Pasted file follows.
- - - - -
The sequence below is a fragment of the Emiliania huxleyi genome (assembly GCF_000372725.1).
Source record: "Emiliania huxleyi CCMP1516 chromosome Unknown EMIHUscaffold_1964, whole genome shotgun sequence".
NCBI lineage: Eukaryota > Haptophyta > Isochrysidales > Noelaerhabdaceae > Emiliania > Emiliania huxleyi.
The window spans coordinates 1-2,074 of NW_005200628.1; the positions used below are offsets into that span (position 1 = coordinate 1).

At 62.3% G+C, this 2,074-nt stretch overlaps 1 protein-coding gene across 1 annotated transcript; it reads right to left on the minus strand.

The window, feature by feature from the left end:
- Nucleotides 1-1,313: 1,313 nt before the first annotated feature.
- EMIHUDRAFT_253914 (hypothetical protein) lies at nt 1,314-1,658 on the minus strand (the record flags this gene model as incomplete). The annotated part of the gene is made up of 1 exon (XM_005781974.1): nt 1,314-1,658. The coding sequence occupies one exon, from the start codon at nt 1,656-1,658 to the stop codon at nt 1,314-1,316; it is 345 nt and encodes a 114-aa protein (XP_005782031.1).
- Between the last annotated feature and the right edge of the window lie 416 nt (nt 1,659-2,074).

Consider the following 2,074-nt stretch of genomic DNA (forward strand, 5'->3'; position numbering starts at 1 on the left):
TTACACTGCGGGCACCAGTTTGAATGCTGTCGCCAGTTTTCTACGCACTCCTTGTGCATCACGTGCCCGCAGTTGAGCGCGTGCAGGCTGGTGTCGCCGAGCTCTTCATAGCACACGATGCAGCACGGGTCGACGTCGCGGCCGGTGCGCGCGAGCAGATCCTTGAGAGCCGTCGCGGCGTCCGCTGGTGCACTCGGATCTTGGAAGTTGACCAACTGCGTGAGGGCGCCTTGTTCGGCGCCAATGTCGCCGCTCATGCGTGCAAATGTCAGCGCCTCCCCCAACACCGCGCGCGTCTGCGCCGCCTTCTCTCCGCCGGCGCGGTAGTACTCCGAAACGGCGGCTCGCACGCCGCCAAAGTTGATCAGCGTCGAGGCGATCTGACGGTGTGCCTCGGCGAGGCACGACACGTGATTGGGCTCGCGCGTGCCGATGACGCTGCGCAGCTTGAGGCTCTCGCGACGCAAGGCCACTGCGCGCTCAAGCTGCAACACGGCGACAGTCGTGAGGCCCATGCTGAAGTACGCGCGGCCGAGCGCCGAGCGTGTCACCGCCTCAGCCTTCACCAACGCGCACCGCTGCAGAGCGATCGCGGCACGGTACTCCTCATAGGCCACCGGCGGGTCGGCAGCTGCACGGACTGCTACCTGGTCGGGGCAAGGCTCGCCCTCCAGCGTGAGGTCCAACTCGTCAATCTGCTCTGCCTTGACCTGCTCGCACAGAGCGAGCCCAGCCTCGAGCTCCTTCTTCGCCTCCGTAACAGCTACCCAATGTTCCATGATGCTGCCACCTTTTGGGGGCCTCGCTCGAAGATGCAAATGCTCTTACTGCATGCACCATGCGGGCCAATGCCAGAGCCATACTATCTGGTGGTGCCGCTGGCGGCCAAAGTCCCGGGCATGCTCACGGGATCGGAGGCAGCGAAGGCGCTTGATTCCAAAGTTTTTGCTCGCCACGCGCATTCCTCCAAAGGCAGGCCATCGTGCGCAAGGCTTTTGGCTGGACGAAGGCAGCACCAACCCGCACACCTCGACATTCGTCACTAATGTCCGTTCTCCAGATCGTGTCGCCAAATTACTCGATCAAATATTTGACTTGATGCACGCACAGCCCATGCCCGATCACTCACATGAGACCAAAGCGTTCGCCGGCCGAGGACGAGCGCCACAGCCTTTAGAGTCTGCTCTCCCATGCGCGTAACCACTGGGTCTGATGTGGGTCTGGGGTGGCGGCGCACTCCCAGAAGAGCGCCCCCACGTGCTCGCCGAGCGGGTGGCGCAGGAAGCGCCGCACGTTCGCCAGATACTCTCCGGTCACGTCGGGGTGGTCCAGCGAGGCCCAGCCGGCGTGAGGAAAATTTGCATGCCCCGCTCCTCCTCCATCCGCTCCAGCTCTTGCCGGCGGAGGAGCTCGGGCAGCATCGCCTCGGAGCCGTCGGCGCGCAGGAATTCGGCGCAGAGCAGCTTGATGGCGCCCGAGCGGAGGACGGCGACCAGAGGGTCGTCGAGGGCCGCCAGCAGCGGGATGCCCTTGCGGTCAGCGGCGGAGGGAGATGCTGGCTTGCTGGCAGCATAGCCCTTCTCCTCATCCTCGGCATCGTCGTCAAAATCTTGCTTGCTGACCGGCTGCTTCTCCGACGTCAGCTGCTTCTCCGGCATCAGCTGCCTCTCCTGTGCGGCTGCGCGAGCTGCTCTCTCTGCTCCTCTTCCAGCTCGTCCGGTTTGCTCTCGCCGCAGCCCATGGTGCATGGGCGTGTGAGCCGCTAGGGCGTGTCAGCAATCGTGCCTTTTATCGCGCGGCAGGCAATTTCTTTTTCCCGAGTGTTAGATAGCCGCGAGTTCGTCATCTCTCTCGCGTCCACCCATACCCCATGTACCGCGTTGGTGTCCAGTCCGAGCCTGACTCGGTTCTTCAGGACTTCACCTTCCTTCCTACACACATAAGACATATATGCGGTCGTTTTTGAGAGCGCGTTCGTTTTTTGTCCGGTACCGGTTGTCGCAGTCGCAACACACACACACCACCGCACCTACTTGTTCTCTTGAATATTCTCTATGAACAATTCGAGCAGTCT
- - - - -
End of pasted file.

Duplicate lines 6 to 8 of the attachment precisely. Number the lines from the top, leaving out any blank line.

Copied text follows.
The window, feature by feature from the left end:
- Nucleotides 1-1,313: 1,313 nt before the first annotated feature.
- EMIHUDRAFT_253914 (hypothetical protein) lies at nt 1,314-1,658 on the minus strand (the record flags this gene model as incomplete). The annotated part of the gene is made up of 1 exon (XM_005781974.1): nt 1,314-1,658. The coding sequence occupies one exon, from the start codon at nt 1,656-1,658 to the stop codon at nt 1,314-1,316; it is 345 nt and encodes a 114-aa protein (XP_005782031.1).